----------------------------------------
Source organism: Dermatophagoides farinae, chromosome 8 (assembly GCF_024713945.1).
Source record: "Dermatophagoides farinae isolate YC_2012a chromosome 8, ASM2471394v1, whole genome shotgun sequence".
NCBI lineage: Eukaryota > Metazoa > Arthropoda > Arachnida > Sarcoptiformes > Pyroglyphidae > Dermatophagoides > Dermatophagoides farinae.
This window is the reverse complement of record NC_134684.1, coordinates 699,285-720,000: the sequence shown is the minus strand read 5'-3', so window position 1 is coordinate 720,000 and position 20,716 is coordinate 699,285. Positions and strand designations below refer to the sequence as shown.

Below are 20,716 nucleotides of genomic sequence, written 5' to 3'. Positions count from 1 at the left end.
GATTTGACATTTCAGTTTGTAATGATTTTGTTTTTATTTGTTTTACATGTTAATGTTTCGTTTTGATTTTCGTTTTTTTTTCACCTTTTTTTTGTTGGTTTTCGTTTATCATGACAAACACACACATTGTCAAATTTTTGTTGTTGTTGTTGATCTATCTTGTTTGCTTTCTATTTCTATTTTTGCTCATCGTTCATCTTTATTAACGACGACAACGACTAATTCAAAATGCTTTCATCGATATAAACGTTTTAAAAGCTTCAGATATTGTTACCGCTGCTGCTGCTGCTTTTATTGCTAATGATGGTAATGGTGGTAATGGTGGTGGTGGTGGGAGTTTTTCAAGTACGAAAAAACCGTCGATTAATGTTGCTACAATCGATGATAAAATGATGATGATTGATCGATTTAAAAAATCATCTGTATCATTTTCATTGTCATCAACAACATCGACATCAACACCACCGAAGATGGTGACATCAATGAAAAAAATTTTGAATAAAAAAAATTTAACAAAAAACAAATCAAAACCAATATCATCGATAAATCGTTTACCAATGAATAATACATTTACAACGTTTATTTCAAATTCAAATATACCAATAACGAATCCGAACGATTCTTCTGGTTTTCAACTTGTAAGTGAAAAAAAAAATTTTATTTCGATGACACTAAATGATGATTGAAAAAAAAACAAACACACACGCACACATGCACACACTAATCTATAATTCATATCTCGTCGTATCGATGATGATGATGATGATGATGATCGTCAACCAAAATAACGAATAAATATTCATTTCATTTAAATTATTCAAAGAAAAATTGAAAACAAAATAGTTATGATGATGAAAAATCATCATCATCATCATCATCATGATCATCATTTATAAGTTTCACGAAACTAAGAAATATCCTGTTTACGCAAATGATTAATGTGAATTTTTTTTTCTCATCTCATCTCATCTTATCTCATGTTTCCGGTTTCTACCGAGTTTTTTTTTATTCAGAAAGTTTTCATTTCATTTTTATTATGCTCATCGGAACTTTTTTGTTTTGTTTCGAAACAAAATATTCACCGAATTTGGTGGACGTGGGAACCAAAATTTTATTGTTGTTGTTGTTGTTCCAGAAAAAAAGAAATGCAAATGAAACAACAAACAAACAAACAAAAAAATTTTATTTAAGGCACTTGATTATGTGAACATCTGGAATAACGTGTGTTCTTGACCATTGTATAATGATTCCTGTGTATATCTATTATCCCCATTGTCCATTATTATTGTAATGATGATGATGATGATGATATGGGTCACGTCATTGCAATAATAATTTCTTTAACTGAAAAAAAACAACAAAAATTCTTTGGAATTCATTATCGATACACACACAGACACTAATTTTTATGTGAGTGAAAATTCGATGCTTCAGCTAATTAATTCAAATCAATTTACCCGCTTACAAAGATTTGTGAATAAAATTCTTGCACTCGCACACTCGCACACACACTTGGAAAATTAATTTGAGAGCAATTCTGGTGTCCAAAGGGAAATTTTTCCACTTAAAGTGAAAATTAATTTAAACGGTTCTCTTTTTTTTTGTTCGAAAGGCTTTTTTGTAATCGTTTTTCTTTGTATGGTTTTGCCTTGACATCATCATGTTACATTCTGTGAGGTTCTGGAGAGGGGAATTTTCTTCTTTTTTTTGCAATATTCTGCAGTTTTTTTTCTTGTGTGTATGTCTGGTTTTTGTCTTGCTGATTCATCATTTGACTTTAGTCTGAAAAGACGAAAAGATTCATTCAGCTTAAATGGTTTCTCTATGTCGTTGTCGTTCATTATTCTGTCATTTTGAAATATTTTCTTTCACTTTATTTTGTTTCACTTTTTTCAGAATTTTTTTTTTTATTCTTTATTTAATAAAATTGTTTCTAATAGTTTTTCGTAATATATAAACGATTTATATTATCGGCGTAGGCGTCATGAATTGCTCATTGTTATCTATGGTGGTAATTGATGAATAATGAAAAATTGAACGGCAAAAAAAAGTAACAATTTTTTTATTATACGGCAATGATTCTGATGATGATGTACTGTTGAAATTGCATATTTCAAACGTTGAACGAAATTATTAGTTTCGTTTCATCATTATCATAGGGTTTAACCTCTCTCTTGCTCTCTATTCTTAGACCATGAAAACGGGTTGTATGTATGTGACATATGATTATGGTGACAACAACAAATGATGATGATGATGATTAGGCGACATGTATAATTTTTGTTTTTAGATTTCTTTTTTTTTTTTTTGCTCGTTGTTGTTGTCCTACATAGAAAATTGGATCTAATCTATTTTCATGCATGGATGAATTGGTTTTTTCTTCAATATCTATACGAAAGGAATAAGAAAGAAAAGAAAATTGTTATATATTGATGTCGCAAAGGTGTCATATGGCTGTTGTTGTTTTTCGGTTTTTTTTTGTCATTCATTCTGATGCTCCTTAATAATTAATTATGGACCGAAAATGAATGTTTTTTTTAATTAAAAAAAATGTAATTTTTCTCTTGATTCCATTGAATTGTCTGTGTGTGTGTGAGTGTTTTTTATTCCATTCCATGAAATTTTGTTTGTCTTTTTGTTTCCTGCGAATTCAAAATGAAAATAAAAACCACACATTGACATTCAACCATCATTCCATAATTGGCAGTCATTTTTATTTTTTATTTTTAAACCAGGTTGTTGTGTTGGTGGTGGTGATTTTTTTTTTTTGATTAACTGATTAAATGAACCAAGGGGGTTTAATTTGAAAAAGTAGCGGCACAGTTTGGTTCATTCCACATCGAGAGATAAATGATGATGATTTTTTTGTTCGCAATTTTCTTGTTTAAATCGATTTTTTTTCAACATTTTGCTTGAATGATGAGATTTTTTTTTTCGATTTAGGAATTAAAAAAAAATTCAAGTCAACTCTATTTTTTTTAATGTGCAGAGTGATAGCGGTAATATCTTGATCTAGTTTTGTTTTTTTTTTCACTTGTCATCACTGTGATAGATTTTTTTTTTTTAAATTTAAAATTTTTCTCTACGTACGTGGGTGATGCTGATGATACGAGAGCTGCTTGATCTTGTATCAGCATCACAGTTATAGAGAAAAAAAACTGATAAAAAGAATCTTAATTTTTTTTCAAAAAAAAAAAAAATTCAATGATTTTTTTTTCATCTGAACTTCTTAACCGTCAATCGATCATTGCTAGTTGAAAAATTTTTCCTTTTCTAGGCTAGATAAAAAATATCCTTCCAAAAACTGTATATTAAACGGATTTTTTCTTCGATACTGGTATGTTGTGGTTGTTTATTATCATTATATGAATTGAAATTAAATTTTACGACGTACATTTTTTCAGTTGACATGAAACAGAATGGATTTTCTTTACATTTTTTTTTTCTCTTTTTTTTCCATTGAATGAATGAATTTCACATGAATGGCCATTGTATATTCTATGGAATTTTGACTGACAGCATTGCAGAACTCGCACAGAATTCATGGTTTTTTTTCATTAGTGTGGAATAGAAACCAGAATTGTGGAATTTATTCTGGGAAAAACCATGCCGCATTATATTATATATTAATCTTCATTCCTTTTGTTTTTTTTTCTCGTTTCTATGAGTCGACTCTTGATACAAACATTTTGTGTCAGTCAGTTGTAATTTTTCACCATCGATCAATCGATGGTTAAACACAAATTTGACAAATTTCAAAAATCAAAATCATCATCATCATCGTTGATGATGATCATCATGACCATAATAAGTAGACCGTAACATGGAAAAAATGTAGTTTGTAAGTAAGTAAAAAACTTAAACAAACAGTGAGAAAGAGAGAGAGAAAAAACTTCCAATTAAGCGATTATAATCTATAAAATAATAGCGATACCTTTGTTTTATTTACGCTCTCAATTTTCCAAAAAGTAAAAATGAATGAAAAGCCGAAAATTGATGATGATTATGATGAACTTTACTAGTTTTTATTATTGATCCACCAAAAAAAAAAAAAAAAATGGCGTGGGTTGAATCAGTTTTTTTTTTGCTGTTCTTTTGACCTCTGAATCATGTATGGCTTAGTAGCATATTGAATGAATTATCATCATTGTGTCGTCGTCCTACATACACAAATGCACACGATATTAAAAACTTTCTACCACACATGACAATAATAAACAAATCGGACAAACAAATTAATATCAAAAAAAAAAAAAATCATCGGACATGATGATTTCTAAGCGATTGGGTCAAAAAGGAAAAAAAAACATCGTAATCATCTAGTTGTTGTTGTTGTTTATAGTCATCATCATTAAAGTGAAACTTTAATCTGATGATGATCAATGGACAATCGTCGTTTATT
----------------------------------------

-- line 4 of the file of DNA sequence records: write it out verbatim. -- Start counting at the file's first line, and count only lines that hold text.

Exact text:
This window is the reverse complement of record NC_134684.1, coordinates 699,285-720,000: the sequence shown is the minus strand read 5'-3', so window position 1 is coordinate 720,000 and position 20,716 is coordinate 699,285. Positions and strand designations below refer to the sequence as shown.